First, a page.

# Relaxation oscillator explanation

I am having trouble understanding how this relaxation oscillator works. Can someone explain, why it produces a square wave form, how do the currents flow in this circuit and what is the op amp output each time?

• I'm curious, have you ever seen "I" as "i"? and "..form, how.. " as "..form , how.."? - Either way, have you tried to simulate the schematic? – Harry Svensson Nov 26 '17 at 15:18
• @Harry Svensson yes , but i don't understand the way it works . Thank you for the grammar corrections though... – maverick98 Nov 26 '17 at 15:19
• Cant find a better explanation than en.wikipedia.org/wiki/Relaxation_oscillator .You should learn how to effectively use google. – Mitu Raj Nov 26 '17 at 15:37
• yes , but i don't understand the way it works . Thank you for the grammar corrections though… The irony is strong with this one. – Marcus Müller Nov 26 '17 at 15:43
• @MITU RAJ , I knew how to google stack exchange now, didn't I? – maverick98 Nov 26 '17 at 16:07

How it works:

• On power-up C1 is discharged V- (op-amp inverting input) is a 0. V+ is biased at towards half-supply by R3 and R4 so the output switches high. R2 now pulls V+ a little higher than half-supply.
• C1 now charges up through R1.
• When V- exceeds V+ the output will switch low.
• V+ will now be a little lower than half supply.
• C1 now discharges through R1.
• When V- becomes lower than V+ the output will switch high again.
• Repeat until the power goes off.

What do you mean by switches high and switches low? Figure 1. Internals of the ancient 741 opamp. Source: Wikipedia.

Most opamps will have an output arrangement similar to the push-pull arrangement of the old 741. Others will have FET transistors rather than BJTs. In either case if the top transistor (red oval) is turned on the output will be pulled to positive rail (switches high). If the bottom transistor (green oval) is turned on the output will be pulled to negative rail (switches low). How close they get depends on the exact output configuration and the driving circuitry.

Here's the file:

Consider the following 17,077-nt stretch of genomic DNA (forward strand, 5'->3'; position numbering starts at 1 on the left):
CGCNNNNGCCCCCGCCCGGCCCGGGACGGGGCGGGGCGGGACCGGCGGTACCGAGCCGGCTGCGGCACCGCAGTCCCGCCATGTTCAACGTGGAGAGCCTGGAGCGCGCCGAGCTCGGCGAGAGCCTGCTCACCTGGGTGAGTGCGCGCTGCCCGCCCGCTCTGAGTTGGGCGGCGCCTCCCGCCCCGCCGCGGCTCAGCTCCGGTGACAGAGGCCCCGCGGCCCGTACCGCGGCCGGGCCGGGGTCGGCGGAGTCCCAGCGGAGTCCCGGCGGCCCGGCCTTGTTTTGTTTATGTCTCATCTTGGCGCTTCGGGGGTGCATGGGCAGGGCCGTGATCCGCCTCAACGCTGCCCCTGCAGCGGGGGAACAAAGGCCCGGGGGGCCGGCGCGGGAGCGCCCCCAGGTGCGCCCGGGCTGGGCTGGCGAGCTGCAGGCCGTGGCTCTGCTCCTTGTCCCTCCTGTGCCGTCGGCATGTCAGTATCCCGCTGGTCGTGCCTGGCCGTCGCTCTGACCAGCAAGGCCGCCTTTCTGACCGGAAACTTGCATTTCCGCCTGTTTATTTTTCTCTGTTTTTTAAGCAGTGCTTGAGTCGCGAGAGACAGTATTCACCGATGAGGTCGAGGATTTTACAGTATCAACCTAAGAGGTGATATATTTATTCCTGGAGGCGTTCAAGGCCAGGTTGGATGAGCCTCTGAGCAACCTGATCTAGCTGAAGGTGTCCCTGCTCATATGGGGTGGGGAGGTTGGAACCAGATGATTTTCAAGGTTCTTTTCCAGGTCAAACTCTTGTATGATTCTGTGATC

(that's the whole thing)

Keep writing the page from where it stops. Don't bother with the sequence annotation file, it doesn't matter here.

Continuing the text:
So the op amp chooses if it will be for example +15V(switches high) or -15V (switches low) depending on the input.

Yes, if a +/-15 V supply is used. I suspect that your circuit uses only a +15 V supply because R4 is connected to 0 V (ground).

However what do you mean by saying " V+ is biased at towards half-supply by R3 and R4"? Why is it half supply?

I will explain more below but for now think that R3 is connected to V+ and R4 to 0 V so the connection is half-way or mid-supply, 7.5 V for a 15 V supply.

... and where is the supply in this circuit?

Don't ask me - you posted the schematic! It's not there. Neither are the component values. It is a poor schematic.

The oscillator relies on Schmitt trigger operation. A little "hysteresis" is added by the positive feedback to change the switching point. simulate this circuit – Schematic created using CircuitLab

Figure 2. (a) With a dual +/- supply the hysteresis is provided by R2 and R4 and is connected to ground. (b) With a single-ended supply (+ only) a "mid-supply" must be generated.

• what do you mean by switches high and switches low , my english is not that good – maverick98 Nov 26 '17 at 16:26
• See the update and let me know if you understand. – Transistor Nov 26 '17 at 16:31
• So the op amp chooses if it will be for example +15V(switches high) or -15V (switches low) depending on the input. However what do you mean by saying " V+ is biased at towards half-supply by R3 and R4" . Why is it half supply? and where is the supply in this circuit – maverick98 Nov 26 '17 at 16:35
• See the update. – Transistor Nov 26 '17 at 17:07
• Ok I get what you are trying to say. I have two final questions. First I ran the simulation for the (b) circuit and the op amp Vout was constantly 15V, why is that? And the second question, when the capacitor reaches 7.5V so does the V- , why does the op amp switch low to -15V output? is it the op amps function to do that , or the circuit makes it change?? – maverick98 Nov 26 '17 at 18:24

Maybe you don't know how the op-amp works- here it is intended to be used as a comparator and should be easy to analyze in the two possible output states, however the 'designer' has made a classic error and used an inappropriate component.

The OP-07 is a bipolar design with active bias current cancellation and has 2 series pairs of diodes back-to-back internally across the inputs. So once the differential input voltage exceeds two diode drops the inputs will present about a 1K load between them and the oscillator will work poorly and at a much higher frequency than would be expected.